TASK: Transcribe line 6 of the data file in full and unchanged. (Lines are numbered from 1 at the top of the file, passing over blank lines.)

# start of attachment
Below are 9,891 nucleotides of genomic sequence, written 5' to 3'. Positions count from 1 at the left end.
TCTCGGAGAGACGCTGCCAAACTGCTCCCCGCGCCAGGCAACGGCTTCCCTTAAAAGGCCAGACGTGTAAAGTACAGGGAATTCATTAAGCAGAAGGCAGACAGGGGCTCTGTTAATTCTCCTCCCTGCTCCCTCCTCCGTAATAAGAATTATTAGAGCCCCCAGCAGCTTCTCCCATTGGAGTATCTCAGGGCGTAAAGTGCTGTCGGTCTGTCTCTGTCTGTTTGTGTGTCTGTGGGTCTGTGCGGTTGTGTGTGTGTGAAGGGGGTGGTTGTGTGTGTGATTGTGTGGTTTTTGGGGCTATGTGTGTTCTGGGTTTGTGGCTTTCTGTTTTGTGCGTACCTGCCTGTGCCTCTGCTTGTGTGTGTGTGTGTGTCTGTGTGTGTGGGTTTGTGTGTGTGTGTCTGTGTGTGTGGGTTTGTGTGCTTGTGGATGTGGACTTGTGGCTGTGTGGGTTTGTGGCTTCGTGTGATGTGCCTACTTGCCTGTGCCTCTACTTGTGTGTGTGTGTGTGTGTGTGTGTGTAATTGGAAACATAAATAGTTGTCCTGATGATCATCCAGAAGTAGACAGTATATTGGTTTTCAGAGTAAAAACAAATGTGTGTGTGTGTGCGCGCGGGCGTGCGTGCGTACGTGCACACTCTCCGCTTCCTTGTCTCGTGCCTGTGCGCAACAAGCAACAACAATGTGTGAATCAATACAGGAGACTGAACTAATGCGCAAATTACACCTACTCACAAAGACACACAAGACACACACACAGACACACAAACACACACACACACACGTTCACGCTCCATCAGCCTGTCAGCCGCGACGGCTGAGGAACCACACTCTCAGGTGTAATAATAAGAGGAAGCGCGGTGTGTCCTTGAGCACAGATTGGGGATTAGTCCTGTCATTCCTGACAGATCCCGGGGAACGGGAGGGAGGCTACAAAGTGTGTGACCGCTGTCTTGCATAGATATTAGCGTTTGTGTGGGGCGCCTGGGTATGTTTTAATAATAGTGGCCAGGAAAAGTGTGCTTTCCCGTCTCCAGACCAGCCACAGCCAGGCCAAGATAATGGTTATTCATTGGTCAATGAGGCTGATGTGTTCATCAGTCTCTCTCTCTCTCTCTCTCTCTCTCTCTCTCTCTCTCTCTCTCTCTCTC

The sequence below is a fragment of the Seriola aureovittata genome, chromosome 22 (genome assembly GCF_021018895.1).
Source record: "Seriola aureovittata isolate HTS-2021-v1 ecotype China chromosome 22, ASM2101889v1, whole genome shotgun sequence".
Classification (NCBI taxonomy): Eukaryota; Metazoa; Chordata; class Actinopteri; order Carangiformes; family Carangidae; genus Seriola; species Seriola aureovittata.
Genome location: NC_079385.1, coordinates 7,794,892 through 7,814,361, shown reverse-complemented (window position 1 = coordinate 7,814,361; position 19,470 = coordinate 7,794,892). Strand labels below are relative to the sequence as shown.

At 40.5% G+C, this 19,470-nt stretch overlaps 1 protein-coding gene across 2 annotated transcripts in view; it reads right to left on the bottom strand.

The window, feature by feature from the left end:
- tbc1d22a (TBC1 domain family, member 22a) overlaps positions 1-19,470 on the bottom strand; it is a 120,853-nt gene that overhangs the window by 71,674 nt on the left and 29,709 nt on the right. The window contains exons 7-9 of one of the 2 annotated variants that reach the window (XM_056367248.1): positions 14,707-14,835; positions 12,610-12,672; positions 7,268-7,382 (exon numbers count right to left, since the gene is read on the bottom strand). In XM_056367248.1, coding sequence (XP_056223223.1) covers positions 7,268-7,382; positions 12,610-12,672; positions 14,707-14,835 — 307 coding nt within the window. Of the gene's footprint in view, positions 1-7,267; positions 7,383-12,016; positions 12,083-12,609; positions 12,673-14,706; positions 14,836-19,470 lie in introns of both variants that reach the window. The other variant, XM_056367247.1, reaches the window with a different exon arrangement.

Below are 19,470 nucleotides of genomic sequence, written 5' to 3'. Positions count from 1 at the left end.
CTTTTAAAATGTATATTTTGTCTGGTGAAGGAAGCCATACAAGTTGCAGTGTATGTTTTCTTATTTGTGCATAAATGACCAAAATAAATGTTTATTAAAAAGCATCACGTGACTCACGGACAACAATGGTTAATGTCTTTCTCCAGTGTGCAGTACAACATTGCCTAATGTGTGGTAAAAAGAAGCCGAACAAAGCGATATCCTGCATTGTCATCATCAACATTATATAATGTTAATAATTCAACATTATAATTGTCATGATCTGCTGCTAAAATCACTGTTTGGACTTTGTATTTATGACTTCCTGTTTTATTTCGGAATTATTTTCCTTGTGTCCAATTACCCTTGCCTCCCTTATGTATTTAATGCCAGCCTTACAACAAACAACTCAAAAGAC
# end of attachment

Genome location: NC_079385.1, coordinates 7,794,892 through 7,814,361, shown reverse-complemented (window position 1 = coordinate 7,814,361; position 19,470 = coordinate 7,794,892). Strand labels below are relative to the sequence as shown.